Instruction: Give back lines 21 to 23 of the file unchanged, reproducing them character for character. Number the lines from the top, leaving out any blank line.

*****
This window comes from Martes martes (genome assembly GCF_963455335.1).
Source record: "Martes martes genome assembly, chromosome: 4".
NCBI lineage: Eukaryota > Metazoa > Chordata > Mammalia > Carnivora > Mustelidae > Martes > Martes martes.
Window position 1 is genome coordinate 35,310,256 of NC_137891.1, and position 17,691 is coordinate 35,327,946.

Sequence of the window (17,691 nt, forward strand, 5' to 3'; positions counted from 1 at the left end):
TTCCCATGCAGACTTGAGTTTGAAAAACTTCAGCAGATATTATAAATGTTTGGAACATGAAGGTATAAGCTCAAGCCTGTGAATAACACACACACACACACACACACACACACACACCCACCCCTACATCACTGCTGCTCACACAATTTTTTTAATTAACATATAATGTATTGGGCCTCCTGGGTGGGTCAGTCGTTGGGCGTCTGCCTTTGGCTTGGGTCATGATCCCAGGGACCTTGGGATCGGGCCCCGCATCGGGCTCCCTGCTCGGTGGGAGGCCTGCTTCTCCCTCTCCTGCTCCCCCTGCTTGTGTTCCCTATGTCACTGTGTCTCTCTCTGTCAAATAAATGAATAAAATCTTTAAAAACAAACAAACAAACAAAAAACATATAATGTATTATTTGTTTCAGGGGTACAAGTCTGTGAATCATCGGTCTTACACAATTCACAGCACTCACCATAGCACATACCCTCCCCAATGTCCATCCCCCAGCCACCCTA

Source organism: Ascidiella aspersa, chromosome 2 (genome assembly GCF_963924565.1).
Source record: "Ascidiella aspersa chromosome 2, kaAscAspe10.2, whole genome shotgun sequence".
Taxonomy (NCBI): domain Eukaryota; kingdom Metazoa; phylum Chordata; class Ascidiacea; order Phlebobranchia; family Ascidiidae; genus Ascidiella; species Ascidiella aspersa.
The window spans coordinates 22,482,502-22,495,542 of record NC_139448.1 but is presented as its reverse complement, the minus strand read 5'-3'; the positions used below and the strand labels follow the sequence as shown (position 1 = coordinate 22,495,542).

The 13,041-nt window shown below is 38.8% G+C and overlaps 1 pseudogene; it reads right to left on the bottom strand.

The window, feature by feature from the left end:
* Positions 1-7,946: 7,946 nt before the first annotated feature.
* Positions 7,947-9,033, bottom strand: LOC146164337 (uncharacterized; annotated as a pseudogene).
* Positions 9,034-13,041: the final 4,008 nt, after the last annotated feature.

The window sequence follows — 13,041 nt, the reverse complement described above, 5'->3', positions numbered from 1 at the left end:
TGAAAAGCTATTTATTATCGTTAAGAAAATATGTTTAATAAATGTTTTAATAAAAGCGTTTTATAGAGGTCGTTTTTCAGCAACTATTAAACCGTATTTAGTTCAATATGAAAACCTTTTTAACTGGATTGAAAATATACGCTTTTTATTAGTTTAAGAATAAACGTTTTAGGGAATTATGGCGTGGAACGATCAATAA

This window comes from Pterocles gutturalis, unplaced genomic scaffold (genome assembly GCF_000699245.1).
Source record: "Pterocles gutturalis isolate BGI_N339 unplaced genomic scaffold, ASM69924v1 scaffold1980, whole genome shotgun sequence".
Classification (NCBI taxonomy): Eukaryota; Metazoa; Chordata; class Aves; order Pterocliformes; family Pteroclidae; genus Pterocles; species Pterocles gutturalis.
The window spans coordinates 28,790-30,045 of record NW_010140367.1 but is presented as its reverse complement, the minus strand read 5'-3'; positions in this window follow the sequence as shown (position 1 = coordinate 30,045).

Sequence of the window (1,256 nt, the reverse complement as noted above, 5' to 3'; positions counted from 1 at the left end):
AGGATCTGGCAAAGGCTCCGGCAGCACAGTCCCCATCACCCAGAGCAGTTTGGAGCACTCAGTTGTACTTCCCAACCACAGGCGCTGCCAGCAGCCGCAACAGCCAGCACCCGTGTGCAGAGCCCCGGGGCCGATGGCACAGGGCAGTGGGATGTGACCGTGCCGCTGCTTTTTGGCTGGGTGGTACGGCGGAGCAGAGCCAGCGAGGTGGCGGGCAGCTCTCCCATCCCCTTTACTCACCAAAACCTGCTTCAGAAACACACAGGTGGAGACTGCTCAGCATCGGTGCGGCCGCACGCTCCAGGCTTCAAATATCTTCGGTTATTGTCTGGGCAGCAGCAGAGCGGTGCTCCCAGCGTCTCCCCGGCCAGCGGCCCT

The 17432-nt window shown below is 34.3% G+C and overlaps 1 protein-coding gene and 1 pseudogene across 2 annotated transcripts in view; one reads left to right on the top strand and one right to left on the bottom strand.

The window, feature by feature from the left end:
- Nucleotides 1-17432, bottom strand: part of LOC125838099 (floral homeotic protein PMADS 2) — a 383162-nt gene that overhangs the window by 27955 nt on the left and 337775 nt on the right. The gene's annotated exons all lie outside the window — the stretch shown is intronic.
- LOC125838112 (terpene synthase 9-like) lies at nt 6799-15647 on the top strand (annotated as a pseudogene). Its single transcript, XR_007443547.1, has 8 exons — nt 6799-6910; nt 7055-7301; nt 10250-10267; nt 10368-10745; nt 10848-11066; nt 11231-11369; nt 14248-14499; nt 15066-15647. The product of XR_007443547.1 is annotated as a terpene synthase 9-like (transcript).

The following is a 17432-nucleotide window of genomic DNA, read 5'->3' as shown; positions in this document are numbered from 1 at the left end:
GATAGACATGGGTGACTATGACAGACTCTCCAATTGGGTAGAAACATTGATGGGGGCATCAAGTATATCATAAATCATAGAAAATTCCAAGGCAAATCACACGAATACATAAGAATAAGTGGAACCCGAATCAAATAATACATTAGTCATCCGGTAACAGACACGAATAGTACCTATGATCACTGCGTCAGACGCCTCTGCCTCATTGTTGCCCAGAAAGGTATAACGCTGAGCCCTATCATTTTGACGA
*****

The window spans coordinates 28,790-30,045 of record NW_010140367.1 but is presented as its reverse complement, the minus strand read 5'-3'; positions in this window follow the sequence as shown (position 1 = coordinate 30,045).

Sequence of the window (1,256 nt, the reverse complement as noted above, 5' to 3'; positions counted from 1 at the left end):
AGGATCTGGCAAAGGCTCCGGCAGCACAGTCCCCATCACCCAGAGCAGTTTGGAGCACTCAGTTGTACTTCCCAACCACAGGCGCTGCCAGCAGCCGCAACAGCCAGCACCCGTGTGCAGAGCCCCGGGGCCGATGGCACAGGGCAGTGGGATGTGACCGTGCCGCTGCTTTTTGGCTGGGTGGTACGGCGGAGCAGAGCCAGCGAGGTGGCGGGCAGCTCTCCCATCCCCTTTACTCACCAAAACCTGCTTCAGAAACACACAGGTGGAGACTGCTCAGCATCGGTGCGGCCGCACGCTCCAGGCTTCAAATATCTTCGGTTATTGTCTGGGCAGCAGCAGAGCGGTGCTCCCAGCGTCTCCCCGGCCAGCGGCCCT